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Getting Personal: Interactions Between Dairy Foods and Genes Influence Health Outcomes

The old adage “you are what you eat” implies that the key to good health is as simple as eating healthy foods. But this well-known piece of nutrition advice ignores that an individual’s response to food—whether it be storing fat, making insulin, or breaking apart carbohydrates—depends not only on properties of the food but also on properties of the individual, including their DNA. Genes influence food preferences, nutritional requirements, and even whether a food improves an individual’s health. This vast genetic variation within and between human populations argues against a “one-size-fits-all” diet. For optimal health, our diets need to get personal.

A new review paper by California Dairy Research Foundation Executive Director Gonca Pasin, Ph.D. and nutrition scientist Kevin B. Comerford, Ph.D. highlights the importance of a personalized nutrition approach. Bringing together results from 26 studies on the interaction of dairy intake and a small number of genetic variants, the authors have identified the potential for different sensitivities to the health effects of dairy foods based on an individual’s genetic make-up.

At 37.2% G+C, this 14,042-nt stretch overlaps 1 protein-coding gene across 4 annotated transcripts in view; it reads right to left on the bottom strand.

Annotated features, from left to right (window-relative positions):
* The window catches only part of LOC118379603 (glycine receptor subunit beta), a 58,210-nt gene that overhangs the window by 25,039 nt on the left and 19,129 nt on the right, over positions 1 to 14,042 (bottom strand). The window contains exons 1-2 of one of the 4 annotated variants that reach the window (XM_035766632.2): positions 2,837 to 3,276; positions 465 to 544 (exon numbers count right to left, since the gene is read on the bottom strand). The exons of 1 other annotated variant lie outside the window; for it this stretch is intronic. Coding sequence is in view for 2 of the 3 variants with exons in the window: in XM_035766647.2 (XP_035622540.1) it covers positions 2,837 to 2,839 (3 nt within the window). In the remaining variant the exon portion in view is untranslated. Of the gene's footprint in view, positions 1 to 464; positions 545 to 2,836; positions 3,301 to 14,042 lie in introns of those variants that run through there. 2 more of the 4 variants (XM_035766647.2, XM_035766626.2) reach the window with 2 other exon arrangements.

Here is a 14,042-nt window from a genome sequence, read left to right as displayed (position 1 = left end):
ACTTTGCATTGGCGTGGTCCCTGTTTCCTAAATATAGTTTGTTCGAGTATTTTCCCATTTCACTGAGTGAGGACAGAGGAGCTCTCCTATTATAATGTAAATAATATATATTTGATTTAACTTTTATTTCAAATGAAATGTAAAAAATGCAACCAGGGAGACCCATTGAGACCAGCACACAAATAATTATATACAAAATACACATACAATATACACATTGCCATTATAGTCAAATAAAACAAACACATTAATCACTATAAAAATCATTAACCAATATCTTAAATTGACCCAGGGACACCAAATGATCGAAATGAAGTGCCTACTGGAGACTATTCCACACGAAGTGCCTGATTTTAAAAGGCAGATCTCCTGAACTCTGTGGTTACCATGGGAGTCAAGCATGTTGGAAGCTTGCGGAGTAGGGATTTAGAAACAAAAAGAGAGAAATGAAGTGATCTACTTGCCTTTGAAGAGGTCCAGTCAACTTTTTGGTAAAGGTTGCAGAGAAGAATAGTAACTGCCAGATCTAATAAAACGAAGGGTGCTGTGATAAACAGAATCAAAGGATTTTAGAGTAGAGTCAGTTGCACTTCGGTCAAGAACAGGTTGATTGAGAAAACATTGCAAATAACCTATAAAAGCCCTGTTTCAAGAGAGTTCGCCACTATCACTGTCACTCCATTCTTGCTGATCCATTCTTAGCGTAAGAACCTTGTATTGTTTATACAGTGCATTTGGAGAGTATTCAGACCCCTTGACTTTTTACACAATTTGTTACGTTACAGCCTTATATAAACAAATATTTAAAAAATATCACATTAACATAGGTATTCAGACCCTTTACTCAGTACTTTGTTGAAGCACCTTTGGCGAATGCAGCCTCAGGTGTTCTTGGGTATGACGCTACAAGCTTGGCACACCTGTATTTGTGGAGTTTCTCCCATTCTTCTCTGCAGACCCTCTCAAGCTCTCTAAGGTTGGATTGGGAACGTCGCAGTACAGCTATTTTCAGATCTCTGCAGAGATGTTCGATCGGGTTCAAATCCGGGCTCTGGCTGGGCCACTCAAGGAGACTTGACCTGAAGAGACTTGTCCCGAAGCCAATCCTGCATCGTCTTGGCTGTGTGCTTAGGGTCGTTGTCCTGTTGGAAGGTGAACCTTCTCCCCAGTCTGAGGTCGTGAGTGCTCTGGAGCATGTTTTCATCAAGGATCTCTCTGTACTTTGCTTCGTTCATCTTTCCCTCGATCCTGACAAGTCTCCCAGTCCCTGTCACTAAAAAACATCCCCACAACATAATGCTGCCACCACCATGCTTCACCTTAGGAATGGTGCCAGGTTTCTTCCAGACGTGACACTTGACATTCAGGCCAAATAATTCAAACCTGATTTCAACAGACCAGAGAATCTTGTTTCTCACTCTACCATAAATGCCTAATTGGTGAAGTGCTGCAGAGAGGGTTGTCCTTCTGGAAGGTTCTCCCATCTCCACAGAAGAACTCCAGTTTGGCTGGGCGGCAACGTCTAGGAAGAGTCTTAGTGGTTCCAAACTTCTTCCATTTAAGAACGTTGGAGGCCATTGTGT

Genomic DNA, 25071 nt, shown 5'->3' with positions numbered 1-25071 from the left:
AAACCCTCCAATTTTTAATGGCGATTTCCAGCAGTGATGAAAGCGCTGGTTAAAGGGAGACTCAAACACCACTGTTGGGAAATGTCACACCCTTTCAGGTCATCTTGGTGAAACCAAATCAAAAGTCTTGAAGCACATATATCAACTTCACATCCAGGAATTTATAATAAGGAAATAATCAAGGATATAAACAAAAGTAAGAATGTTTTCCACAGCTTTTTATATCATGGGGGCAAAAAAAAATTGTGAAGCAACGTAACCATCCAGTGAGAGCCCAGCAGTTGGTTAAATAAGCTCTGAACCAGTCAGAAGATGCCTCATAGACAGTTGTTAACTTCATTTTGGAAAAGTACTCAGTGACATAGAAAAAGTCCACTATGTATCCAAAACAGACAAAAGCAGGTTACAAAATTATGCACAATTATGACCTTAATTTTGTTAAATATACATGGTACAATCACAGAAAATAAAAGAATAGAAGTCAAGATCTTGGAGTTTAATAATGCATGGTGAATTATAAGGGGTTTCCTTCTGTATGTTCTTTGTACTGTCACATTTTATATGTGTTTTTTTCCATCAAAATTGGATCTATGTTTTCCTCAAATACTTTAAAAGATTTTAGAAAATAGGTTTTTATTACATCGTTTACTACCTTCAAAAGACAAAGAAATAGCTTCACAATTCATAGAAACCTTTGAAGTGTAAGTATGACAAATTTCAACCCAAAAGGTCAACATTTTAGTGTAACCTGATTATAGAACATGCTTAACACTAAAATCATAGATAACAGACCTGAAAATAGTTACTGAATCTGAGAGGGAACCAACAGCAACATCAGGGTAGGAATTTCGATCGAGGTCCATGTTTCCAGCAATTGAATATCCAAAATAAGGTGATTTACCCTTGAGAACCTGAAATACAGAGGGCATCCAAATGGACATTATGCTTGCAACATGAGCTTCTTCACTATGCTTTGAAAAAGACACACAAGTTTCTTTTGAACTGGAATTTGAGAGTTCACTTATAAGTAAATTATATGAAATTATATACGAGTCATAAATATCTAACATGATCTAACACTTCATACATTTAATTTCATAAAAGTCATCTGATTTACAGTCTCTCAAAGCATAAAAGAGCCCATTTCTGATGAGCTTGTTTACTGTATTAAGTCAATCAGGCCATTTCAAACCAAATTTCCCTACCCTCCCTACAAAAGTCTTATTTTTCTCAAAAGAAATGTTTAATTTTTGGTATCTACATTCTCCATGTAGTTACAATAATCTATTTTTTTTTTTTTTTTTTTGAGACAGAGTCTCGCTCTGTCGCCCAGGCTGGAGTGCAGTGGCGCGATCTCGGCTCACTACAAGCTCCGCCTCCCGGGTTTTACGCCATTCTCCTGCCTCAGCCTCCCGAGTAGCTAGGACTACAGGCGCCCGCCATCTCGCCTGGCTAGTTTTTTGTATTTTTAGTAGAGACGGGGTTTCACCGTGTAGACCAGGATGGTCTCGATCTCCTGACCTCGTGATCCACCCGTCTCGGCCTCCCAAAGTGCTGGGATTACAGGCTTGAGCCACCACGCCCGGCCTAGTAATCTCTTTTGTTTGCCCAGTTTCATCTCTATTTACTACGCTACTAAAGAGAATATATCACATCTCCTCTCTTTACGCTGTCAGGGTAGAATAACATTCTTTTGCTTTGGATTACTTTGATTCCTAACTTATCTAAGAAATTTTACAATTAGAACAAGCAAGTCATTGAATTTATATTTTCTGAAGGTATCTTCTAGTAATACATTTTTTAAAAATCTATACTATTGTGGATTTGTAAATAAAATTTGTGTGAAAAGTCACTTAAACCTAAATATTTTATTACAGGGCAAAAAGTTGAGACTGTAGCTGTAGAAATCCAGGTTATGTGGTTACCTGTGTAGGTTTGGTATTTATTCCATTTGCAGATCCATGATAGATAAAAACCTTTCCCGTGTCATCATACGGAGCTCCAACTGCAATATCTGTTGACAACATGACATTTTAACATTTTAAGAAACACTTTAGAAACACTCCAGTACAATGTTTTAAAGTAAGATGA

Not surprisingly, much of the review focused on interactions between dairy intake and the genetic variations that result in lactase persistence (LP). Lactase persistent individuals continue to produce the enzyme lactase after infancy, allowing them to break down the milk sugar lactose in their small intestines.

“LP is a unique genetic variation in that it increases, rather than limits, the available number of dietary options that can be digested,” explain the authors. “This gain of function mutation has resulted in LP becoming one of the strongest positive selective pressures in human history and reinforces the importance of gene-dairy interactions in relation to human health.”

A major health outcome of interest is body weight—considering the increased food options available to the lactase persistent individual, LP could be associated with higher body mass index (BMI). And, a handful of small studies suggest that is the case, noting a positive correlation between a particular gene variant for LP and BMI. However, the authors note that a large study of nearly 100,000 people found no evidence of a link between LP, dairy intake, and measures of body weight. The discrepancy in findings speaks to the complexity of a nutrigenetic approach; understanding how a particular gene variant influences the diet must take into account many variables. In this case, Comerford and Pasin believe the different types of dairy foods consumed could help explain the conflicting results.